JJ Abrams probably needs to be stopped. He’s managed the Ford production line for the prepackaged cinematic spirit of the times more abominably than any of his fellow new-school blockbuster savants, and like most of them, he’s a genius marketer in a mostly soulless filmmaker’s body. The albatross of his films is also their raison d’ etre: their desperate, unquenchable desire to be solved. He’s turned the Christopher Nolan puzzle-box A-to-B-to-C filmmaking style, distressingly linear and devoid of personality, into a cottage industry, propping up mostly serviceable but unexceptional films devoid of personality with marketing constructs that obfuscate and ossify his products around and within layers of carefully calibrated, ultimately pointless mystery.
In a trend inauspiciously instituted by late ’90s works like The Usual Suspects and, especially, The Sixth Sense, these films – of which Cloverfield was arguably the marketing apex – conspire to plant seats in the theater with the promise of “solving” the film, or at least knowing that there is something to solve. Like puzzle-boxes, the appeal is their tricksy, convoluted outer-shell, the journey to figuring them out. That the contents within are mostly hollow, thematically and especially aesthetically, is beside the point. Their gift to the world is the idea that they are a gift; nothing more, and nothing less.
The fundamental issue with the style is its fixation on completeness and the ensuing excision of any material that might seem unsolvable, unanswerable, or unnecessary. In other words, this style denies the very lifeblood of cinema that strives not to deterministically arrive at an end-point, but to prismatically reach out to challenge the notion of “ends” altogether, to brave truly uncharted territory or to spelunk into uncertain and unstable tonal registers. The idea of a scene that doesn’t fit the mold, a moment that confounds expectation, is out of the question; these are films so subsumed within the self-important weight of twisting narratively that they forget to warp or warble tonally or atmospherically. Films are generally at their most beguiling when they fracture, fissure, bend, or otherwise flicker with disparity, when they exhibit a willingness for much more genuine “turns” or “twists” that actually complicate and threaten a film’s too-easy stability. But this new breed of puzzle-box film revels in “turns” that aren’t, “twists” that only occupy the plateau of the surface narrative level, rather than the more prickly, subterranean filmic cavern waiting to be mined underneath.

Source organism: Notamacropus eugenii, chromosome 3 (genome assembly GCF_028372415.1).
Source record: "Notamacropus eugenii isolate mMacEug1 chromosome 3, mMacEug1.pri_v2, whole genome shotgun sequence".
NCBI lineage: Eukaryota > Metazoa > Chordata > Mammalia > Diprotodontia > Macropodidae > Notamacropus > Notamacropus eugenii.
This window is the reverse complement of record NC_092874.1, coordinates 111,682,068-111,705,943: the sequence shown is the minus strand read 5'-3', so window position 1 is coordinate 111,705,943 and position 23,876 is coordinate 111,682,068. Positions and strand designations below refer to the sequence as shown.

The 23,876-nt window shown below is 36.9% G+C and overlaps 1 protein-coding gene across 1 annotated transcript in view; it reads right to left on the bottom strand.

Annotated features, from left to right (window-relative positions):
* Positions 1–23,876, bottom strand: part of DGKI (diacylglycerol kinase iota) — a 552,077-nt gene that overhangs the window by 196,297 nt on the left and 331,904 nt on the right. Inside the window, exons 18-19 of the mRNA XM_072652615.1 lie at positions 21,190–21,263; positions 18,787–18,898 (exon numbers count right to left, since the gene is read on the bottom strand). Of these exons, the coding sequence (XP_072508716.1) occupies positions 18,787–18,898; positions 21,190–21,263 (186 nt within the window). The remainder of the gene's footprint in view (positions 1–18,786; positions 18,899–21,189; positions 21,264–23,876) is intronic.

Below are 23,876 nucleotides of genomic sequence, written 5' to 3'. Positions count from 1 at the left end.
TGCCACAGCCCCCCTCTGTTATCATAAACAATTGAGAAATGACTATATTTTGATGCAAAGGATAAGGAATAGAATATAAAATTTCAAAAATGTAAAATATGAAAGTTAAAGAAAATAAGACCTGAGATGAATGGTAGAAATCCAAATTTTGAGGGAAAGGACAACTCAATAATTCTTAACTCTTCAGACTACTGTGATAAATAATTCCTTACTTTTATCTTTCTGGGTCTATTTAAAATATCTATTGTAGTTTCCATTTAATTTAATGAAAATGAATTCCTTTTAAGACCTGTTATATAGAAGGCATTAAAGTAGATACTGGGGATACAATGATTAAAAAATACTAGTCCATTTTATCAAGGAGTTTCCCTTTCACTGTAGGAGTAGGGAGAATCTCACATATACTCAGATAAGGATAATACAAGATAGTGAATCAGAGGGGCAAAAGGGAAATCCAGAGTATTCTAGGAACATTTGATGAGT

Abrams’ Lost is a sort of ur-text for this modern phenomenon, where secrets are worthy simply because they are secrets, and where the sheer fact of untangling them, the homework we must put in, the Venn diagrams we draw out, and the lines we draw from the final episode to the first are the finality and ultimate appreciation of the work. No type of film or television could possibly exhibit a more exclusionary, more smug, or more self-serving demeanor, existing only to exist and to convince people, as Roger Ebert wonderfully wrote, that their cross-word puzzles are worth solving.